The Abe family had a night to remember on Sunday at Tokyo’s Nippon Budokan.
Japan’s Abe siblings completed a golden judo double at the Tokyo Olympics, with younger sister Uta winning the women’s 52-kilogram division shortly before older brother Hifumi snared the men’s 66-kg crown.
Having beaten France’s Amandine Buchard for gold, 21-year-old Uta cheered for 23-year-old Hifumi from the edge of the mats, leaping jubilantly as he prevailed over Georgia’s Vazha Margvelashvili in the final.
Their victories at the historic Nippon Budokan took Japan’s gold medal tally to five, including three from judo, and made them the first Japanese brother and sister to capture gold on the same day of Olympic competition.
Uta became the first Japanese gold medalist in her division, as well as its youngest-ever champion, while Hifumi is the first Japanese judoka to win his class since Masato Uchishiba at the 2008 Beijing Games.
“I think we put our names in history, and we were able to change history,” Hifumi said.
The elder Abe defeated Margvelashvili in the final after deploying an outer leg sweep late in the second minute of regulation to earn a waza-ari point.
Competing in her first Olympics, Uta fought her toughest battle of the tournament in the final against reigning European champion Buchard.
With the pair deadlocked through regulation, Abe pinned Buchard for a golden-score ippon victory after 4 minutes, 27 seconds of extra time.
“In the past four years, I was really working hard for these games, so I am very glad that my efforts paid off,” Uta said.
“(Buchard) is a rival and someone I really respect. …I am very happy I beat her at the end.”
A two-time world champion, the younger Abe had powered her way to the gold medal match, starting with an ippon win over Brazilian Larissa Pimenta in the opening round.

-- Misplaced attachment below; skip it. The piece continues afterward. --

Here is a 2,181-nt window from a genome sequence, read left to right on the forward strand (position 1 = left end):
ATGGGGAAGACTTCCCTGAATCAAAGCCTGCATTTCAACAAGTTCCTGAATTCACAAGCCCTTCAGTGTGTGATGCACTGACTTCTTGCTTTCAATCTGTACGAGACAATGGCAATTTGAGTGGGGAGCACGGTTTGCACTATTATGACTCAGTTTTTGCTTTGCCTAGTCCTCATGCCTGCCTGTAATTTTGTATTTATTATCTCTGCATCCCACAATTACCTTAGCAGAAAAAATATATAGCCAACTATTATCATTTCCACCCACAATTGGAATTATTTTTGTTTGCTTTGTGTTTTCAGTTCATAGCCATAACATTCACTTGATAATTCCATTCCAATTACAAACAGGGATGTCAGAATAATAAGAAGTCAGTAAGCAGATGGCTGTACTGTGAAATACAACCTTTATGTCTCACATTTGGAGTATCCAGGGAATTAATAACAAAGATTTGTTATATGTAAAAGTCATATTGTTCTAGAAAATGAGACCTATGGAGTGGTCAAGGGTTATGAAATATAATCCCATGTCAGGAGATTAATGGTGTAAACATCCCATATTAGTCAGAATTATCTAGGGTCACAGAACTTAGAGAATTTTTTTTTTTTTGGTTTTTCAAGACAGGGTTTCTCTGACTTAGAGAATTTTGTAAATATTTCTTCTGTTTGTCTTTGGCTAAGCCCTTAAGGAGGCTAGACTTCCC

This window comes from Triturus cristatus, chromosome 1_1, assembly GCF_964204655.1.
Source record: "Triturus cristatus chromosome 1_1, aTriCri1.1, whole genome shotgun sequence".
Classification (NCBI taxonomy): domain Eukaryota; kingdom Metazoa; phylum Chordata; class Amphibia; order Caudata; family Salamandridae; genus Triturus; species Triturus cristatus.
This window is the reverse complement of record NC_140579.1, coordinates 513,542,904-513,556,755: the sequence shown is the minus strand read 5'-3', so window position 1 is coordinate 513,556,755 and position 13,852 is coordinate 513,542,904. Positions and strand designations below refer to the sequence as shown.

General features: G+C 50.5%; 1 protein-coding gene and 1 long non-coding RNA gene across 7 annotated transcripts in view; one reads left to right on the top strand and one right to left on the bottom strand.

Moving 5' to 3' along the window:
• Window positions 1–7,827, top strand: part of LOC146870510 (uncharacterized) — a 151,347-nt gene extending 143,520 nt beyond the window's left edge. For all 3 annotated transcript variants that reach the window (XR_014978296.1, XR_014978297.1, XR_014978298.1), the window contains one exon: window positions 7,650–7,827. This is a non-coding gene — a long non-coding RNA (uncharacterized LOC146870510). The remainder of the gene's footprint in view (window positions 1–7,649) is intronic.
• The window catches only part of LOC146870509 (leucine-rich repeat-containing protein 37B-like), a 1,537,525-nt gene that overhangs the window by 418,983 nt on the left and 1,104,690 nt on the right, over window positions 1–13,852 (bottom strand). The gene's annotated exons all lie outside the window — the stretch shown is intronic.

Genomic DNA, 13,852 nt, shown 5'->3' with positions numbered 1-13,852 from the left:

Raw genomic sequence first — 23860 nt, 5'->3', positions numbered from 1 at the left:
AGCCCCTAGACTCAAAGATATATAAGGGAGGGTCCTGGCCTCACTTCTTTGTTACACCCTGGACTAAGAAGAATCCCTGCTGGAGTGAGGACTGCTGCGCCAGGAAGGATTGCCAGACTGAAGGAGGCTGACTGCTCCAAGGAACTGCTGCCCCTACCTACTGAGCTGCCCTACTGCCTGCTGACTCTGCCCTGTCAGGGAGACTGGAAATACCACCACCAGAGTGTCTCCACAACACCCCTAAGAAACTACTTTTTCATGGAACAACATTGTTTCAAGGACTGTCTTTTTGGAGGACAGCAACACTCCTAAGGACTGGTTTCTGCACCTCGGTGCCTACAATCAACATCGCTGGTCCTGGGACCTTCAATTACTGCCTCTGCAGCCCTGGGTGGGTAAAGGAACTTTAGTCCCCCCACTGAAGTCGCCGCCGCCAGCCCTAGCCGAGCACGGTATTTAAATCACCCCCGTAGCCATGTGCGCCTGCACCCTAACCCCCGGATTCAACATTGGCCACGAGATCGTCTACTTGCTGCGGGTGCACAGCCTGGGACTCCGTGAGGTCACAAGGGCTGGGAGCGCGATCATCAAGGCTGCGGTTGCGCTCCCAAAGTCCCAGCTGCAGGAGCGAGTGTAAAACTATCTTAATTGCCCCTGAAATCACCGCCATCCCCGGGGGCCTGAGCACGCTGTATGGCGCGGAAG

In her quarterfinal against Briton Chelsie Giles, she scored the decisive point with a waza-ari in the last 30 seconds of regulation.
Her semifinal against Rio de Janeiro Olympic silver medalist, Italy’s Odette Giuffrida, lasted just over three minutes into golden-score extra time before the Japanese threw her opponent to the mat for victory by waza-ari.
Hifumi booked his final berth with an ippon against Brazilian Daniel Cargnin, toppling him with a seoi-nage shoulder throw after 2:25 of the semifinal.
He opened his campaign with a golden-score ippon win against France’s Kilian Le Blouch before outpointing Mongolian Baskhuu Yondonperenlei in the quarterfinals.
This wasn’t the first time the Abe siblings have struck gold at the same competition.
Hifumi won his first world title in 2017, and Uta joined him a year later, making it a golden double for the Abe family in Baku, Azerbaijan.
After chasing her brother’s shadow for most of her early life, Uta is now the one leading the way.
She has established herself as one of judo’s most dominant athletes, and at one point racked up 48 consecutive wins against non-Japanese opponents.
But she says she has Hifumi to thank for the part he has played in her career.
“I couldn’t have made it this far without my older brother,” she recently told the Tokyo 2020 website. “It’s impossible to know if I would have even started learning judo without him.”
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